“What They Make” Report Analyzes 2018-19 Local Payrolls Across New York

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A town police chief in Rockland County was New York State’s highest paid municipal employee outside New York City during the state’s 2019 fiscal year, according to the latest edition of “What They Make,” the Empire Center’s annual report summarizing total local government pay.

Brad R. Weidel, chief of the Ramapo Police Department, pulled down $403,650 during the 12-month period ending March 31, the Empire Center analysis found.

Broken down on a regional basis, “What They Make” provides the average pay and employee count for counties, cities, towns, villages and fire districts, with separate averages and totals for uniformed police and fire employees. The data used to generate the report, including individual salaries, can be accessed at SeeThroughNY.net, the Empire Center’s transparency website.

Other data highlights for local government workers:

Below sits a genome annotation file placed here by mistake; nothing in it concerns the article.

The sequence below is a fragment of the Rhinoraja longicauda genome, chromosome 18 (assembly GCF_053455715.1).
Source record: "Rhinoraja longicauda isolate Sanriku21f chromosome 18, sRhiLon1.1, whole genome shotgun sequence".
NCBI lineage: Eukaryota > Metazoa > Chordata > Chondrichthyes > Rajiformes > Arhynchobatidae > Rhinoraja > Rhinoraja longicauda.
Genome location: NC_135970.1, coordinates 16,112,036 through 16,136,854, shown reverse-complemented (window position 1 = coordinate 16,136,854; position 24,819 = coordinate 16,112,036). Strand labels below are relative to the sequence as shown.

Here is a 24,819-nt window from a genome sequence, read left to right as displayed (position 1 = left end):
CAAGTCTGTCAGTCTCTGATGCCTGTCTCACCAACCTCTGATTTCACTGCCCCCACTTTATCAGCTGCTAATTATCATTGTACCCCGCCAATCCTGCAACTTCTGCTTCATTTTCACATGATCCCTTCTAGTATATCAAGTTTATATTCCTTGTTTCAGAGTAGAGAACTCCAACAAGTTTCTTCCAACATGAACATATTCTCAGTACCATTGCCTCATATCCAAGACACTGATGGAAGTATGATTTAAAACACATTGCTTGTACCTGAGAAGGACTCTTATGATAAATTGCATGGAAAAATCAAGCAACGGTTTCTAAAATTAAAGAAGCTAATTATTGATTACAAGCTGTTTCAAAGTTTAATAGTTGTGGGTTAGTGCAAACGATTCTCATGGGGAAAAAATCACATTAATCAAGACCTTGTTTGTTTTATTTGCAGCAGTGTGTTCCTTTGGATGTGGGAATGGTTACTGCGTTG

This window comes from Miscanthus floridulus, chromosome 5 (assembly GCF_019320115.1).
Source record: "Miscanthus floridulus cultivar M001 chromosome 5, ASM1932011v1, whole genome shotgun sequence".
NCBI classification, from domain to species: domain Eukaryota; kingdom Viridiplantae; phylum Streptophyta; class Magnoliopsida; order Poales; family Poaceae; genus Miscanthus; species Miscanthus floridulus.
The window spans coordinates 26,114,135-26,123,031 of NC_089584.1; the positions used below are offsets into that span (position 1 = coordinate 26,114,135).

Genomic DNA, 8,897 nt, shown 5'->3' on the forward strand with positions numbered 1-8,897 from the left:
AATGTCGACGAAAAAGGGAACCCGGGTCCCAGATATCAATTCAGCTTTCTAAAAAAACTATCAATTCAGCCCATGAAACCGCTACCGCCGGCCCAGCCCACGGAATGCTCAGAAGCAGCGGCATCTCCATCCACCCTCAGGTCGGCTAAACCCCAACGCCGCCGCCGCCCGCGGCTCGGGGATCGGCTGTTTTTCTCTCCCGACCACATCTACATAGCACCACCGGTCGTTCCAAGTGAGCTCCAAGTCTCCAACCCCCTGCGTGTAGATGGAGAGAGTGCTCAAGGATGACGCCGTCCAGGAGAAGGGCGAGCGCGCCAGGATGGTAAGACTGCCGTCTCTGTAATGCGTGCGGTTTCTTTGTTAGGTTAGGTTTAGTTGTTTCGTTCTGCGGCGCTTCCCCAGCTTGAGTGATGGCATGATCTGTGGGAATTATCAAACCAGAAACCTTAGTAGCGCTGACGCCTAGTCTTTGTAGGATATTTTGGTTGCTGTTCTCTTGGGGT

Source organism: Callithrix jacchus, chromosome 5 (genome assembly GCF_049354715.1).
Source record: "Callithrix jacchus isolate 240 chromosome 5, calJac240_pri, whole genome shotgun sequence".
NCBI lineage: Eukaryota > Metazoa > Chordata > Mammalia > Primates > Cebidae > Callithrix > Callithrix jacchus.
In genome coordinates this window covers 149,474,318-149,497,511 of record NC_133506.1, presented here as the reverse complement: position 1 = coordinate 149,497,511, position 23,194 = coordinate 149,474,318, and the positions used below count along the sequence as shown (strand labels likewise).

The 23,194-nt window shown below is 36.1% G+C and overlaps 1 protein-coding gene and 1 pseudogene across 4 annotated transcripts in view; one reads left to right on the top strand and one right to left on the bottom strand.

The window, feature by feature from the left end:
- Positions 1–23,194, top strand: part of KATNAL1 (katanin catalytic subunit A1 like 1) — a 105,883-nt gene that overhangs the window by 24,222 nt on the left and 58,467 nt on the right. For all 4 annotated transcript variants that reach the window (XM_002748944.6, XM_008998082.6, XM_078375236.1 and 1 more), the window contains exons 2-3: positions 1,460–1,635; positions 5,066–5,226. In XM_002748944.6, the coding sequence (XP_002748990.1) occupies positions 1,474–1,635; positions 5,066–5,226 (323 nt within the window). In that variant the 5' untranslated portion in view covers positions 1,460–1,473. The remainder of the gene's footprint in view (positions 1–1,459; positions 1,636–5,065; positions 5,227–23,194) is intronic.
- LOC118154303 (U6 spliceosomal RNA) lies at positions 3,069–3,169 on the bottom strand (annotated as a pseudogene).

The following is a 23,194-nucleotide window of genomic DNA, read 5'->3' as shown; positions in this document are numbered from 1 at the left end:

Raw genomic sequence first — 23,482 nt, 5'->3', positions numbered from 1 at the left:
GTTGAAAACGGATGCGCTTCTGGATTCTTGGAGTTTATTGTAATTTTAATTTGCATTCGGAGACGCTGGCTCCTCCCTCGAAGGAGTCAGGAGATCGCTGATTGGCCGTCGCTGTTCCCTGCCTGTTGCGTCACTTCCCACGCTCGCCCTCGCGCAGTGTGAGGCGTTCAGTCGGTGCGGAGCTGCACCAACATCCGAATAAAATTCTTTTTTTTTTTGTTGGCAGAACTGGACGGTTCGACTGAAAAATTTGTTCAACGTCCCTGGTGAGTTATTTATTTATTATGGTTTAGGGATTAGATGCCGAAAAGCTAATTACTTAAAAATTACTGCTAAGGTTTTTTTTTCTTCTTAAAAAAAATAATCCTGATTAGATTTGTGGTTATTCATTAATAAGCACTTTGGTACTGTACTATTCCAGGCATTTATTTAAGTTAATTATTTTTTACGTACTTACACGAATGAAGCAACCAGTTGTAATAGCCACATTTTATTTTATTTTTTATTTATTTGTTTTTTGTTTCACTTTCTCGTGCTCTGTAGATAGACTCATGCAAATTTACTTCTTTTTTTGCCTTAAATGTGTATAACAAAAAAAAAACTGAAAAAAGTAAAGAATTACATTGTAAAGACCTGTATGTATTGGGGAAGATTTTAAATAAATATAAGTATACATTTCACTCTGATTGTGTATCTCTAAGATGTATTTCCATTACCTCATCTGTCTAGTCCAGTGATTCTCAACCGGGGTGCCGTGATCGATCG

• Forty-three of the 50 highest-paid local employees were police officers, including 35 on Long Island. Six of the 10 highest-paid employees were police officers.
  • The top-paying local government was the Village of Kings Point. Serving an affluent community on Long Island’s north shore, the village’s 19 police officers were paid an average of $254,581, and its 17 non-uniformed employees were paid an average of $93,604.
  • The town of Harrison’s 34 firefighters earned an average of $182,885, the highest pay of any local fire department employees outside New York City.
  • Thirty-eight employees collected pay over $200,000 by working for two local government employers, up from 30 the previous year. Twenty-five of the 38 were Suffolk County employees (up from 20 last year) who also were paid by a village police department.

Click here to read the full report.

The Empire Center, based in Albany, is an independent, not-for-profit, non-partisan think tank dedicated to promoting policies that can make New York a better place to live, work and raise a family.